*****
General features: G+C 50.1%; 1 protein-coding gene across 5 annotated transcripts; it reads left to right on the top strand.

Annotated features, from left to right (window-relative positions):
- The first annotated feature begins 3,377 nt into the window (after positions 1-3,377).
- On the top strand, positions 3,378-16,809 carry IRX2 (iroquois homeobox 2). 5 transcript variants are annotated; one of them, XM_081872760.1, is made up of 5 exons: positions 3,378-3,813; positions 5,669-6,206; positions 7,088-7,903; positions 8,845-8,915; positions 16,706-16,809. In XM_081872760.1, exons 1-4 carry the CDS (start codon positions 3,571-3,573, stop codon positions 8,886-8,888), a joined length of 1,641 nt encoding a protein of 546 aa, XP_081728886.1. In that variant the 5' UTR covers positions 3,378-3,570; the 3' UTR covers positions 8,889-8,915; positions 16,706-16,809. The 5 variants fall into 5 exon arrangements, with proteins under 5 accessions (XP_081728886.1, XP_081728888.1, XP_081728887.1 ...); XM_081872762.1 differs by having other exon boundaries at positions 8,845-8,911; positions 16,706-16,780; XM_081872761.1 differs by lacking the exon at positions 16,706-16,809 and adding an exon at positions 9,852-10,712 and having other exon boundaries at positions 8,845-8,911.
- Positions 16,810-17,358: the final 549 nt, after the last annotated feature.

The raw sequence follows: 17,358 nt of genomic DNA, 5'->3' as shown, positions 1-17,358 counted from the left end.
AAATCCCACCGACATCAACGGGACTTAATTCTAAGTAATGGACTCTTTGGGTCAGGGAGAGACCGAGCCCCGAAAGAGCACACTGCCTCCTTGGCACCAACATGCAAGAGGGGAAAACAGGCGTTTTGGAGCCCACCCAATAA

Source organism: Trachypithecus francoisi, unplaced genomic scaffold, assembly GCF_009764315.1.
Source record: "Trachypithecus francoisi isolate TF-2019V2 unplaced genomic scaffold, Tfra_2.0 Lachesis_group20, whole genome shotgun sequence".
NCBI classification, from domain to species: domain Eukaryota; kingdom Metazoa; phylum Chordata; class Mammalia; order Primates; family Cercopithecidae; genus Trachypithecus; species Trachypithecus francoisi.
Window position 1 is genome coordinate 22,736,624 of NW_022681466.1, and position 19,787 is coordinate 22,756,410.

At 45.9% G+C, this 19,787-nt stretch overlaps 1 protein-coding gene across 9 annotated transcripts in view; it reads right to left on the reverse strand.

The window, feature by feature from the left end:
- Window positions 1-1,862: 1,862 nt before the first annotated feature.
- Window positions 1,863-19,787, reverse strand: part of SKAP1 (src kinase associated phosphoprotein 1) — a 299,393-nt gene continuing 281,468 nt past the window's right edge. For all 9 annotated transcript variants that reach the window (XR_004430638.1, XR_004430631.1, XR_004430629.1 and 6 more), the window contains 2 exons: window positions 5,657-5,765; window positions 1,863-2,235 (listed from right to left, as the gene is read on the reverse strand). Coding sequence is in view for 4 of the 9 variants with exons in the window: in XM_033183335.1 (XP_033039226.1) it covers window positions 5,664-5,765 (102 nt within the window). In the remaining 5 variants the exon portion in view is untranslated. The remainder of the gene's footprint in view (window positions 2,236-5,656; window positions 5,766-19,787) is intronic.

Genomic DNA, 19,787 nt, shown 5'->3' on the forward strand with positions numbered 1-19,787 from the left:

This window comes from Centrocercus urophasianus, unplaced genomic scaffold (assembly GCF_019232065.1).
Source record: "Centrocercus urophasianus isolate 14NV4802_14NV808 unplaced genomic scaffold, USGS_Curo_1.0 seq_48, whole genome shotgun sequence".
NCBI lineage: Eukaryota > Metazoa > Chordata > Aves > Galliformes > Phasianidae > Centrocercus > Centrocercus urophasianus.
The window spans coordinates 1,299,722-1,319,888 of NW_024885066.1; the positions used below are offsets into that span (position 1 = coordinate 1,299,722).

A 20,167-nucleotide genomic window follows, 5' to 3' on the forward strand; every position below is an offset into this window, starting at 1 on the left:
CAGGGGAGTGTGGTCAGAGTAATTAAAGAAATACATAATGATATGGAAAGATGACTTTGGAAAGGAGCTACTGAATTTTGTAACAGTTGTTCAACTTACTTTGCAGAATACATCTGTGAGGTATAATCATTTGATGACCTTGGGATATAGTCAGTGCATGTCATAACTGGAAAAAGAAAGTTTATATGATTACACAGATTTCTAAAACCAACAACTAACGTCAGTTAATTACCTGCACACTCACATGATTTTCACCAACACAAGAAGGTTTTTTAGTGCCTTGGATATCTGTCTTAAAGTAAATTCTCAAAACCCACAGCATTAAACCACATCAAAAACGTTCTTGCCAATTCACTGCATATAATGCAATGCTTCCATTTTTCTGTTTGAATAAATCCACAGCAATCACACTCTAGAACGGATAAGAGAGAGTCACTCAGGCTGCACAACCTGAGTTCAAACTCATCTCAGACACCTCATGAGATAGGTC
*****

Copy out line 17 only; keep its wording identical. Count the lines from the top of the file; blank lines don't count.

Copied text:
This window comes from Centrocercus urophasianus, unplaced genomic scaffold (assembly GCF_019232065.1).